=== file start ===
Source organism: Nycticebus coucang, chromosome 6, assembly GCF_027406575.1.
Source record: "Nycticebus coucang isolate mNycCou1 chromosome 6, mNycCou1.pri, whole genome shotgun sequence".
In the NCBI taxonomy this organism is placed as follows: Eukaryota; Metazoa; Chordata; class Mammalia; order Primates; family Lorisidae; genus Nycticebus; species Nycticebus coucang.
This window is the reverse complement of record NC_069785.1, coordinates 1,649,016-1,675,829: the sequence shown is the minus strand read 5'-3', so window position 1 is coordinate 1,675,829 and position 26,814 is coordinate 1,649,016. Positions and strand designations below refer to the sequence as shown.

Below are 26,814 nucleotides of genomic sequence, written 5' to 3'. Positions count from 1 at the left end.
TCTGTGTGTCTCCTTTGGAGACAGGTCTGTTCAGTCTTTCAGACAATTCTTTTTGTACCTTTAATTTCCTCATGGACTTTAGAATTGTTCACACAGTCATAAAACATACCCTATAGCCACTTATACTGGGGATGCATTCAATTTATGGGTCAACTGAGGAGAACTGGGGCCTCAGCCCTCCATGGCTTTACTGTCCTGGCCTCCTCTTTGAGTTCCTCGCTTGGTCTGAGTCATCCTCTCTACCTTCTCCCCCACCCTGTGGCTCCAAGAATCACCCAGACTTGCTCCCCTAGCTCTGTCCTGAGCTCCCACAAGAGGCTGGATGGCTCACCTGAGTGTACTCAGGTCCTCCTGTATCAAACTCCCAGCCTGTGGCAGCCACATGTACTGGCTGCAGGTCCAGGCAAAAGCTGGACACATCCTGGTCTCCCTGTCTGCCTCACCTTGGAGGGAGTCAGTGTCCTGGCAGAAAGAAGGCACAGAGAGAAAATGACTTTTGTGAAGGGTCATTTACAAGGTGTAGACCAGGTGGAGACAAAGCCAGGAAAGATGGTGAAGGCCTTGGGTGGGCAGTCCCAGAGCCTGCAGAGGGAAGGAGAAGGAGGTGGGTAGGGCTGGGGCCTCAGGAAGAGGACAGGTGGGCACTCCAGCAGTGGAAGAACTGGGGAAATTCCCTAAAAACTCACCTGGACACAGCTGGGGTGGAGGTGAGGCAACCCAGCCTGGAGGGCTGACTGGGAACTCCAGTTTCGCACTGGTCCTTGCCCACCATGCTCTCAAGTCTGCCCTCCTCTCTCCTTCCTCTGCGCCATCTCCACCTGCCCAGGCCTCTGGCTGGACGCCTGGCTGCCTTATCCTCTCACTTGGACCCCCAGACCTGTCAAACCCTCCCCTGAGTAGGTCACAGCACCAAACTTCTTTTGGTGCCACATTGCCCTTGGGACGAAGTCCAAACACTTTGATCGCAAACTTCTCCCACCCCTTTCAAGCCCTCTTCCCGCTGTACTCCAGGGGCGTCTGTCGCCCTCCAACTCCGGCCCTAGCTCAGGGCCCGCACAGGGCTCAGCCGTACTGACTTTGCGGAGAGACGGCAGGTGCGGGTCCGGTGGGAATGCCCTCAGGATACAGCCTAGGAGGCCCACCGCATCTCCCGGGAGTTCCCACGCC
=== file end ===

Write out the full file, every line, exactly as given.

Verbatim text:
Source organism: Nycticebus coucang, chromosome 6, assembly GCF_027406575.1.
Source record: "Nycticebus coucang isolate mNycCou1 chromosome 6, mNycCou1.pri, whole genome shotgun sequence".
In the NCBI taxonomy this organism is placed as follows: Eukaryota; Metazoa; Chordata; class Mammalia; order Primates; family Lorisidae; genus Nycticebus; species Nycticebus coucang.
This window is the reverse complement of record NC_069785.1, coordinates 1,649,016-1,675,829: the sequence shown is the minus strand read 5'-3', so window position 1 is coordinate 1,675,829 and position 26,814 is coordinate 1,649,016. Positions and strand designations below refer to the sequence as shown.

Below are 26,814 nucleotides of genomic sequence, written 5' to 3'. Positions count from 1 at the left end.
TCTGTGTGTCTCCTTTGGAGACAGGTCTGTTCAGTCTTTCAGACAATTCTTTTTGTACCTTTAATTTCCTCATGGACTTTAGAATTGTTCACACAGTCATAAAACATACCCTATAGCCACTTATACTGGGGATGCATTCAATTTATGGGTCAACTGAGGAGAACTGGGGCCTCAGCCCTCCATGGCTTTACTGTCCTGGCCTCCTCTTTGAGTTCCTCGCTTGGTCTGAGTCATCCTCTCTACCTTCTCCCCCACCCTGTGGCTCCAAGAATCACCCAGACTTGCTCCCCTAGCTCTGTCCTGAGCTCCCACAAGAGGCTGGATGGCTCACCTGAGTGTACTCAGGTCCTCCTGTATCAAACTCCCAGCCTGTGGCAGCCACATGTACTGGCTGCAGGTCCAGGCAAAAGCTGGACACATCCTGGTCTCCCTGTCTGCCTCACCTTGGAGGGAGTCAGTGTCCTGGCAGAAAGAAGGCACAGAGAGAAAATGACTTTTGTGAAGGGTCATTTACAAGGTGTAGACCAGGTGGAGACAAAGCCAGGAAAGATGGTGAAGGCCTTGGGTGGGCAGTCCCAGAGCCTGCAGAGGGAAGGAGAAGGAGGTGGGTAGGGCTGGGGCCTCAGGAAGAGGACAGGTGGGCACTCCAGCAGTGGAAGAACTGGGGAAATTCCCTAAAAACTCACCTGGACACAGCTGGGGTGGAGGTGAGGCAACCCAGCCTGGAGGGCTGACTGGGAACTCCAGTTTCGCACTGGTCCTTGCCCACCATGCTCTCAAGTCTGCCCTCCTCTCTCCTTCCTCTGCGCCATCTCCACCTGCCCAGGCCTCTGGCTGGACGCCTGGCTGCCTTATCCTCTCACTTGGACCCCCAGACCTGTCAAACCCTCCCCTGAGTAGGTCACAGCACCAAACTTCTTTTGGTGCCACATTGCCCTTGGGACGAAGTCCAAACACTTTGATCGCAAACTTCTCCCACCCCTTTCAAGCCCTCTTCCCGCTGTACTCCAGGGGCGTCTGTCGCCCTCCAACTCCGGCCCTAGCTCAGGGCCCGCACAGGGCTCAGCCGTACTGACTTTGCGGAGAGACGGCAGGTGCGGGTCCGGTGGGAATGCCCTCAGGATACAGCCTAGGAGGCCCACCGCATCTCCCGGGAGTTCCCACGCC